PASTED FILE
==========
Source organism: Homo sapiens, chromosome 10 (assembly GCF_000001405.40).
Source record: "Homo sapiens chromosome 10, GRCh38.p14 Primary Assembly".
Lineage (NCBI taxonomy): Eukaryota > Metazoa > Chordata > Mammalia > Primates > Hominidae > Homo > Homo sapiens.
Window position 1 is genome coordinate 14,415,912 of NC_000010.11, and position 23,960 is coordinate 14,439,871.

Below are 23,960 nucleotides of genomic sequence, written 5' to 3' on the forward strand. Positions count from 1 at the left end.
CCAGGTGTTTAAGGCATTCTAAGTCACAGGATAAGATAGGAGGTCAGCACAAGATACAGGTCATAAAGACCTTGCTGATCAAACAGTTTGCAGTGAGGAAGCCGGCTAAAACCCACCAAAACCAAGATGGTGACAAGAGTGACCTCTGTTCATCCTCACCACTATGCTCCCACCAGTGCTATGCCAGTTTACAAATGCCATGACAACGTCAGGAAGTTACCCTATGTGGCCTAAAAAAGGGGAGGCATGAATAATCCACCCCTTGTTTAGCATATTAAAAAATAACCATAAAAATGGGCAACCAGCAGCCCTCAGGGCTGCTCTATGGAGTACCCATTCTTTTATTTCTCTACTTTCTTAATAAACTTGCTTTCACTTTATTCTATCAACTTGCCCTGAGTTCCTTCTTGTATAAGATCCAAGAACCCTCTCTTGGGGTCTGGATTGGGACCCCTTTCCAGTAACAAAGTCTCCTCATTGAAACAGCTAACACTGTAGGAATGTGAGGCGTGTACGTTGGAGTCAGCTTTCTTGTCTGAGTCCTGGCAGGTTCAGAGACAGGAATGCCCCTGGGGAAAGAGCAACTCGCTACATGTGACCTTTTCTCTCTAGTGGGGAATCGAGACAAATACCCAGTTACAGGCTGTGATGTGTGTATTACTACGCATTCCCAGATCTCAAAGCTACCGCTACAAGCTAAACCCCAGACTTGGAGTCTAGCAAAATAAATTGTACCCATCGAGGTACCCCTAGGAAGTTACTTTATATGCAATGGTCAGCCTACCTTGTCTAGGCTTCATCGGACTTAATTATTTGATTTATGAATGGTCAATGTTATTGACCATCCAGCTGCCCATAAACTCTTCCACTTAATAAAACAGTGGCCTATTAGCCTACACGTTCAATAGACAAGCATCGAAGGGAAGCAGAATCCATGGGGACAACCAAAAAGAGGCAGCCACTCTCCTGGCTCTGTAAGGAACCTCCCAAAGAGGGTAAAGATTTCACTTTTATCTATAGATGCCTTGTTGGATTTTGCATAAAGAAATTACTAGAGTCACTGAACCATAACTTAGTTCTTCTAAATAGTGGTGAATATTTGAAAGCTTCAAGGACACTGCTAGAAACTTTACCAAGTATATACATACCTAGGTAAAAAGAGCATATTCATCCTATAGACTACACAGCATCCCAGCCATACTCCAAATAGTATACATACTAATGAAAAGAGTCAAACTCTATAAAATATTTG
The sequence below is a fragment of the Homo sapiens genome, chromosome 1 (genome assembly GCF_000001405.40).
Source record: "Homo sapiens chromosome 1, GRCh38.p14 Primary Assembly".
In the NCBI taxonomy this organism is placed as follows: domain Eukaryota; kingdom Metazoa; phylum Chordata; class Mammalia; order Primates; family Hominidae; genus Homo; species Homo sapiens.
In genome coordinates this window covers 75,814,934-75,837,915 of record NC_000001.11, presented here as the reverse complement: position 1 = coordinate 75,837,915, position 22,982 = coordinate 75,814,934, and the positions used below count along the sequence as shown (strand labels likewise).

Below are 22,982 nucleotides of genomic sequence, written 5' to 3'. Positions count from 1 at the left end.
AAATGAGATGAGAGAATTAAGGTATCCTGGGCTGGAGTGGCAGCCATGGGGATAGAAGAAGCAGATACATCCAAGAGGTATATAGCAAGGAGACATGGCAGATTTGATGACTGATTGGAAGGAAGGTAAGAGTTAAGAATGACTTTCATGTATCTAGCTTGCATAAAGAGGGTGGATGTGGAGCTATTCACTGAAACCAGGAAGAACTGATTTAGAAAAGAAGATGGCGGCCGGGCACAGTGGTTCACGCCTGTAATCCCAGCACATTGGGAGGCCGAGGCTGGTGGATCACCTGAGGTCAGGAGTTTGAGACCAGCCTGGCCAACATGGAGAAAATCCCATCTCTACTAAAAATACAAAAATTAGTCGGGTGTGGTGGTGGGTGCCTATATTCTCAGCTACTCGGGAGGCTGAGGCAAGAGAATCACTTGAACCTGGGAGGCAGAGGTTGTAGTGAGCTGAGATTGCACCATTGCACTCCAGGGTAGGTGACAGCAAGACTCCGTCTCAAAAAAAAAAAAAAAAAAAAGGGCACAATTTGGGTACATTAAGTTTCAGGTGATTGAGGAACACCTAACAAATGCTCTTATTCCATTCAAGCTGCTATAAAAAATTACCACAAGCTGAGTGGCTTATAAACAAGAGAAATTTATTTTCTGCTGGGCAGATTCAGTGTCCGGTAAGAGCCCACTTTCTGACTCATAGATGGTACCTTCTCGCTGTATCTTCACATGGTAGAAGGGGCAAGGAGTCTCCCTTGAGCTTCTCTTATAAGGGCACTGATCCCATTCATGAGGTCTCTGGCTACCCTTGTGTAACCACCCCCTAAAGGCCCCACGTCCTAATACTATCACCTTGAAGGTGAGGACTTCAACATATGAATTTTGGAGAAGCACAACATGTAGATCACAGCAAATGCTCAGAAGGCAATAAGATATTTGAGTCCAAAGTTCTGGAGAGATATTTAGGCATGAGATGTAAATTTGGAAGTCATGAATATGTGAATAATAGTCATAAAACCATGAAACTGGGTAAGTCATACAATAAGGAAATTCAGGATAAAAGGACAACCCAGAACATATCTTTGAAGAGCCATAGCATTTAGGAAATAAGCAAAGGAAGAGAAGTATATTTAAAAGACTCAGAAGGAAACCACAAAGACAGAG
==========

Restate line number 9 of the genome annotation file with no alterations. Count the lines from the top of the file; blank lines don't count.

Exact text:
In the NCBI taxonomy this organism is placed as follows: domain Eukaryota; kingdom Metazoa; phylum Chordata; class Mammalia; order Primates; family Hominidae; genus Homo; species Homo sapiens.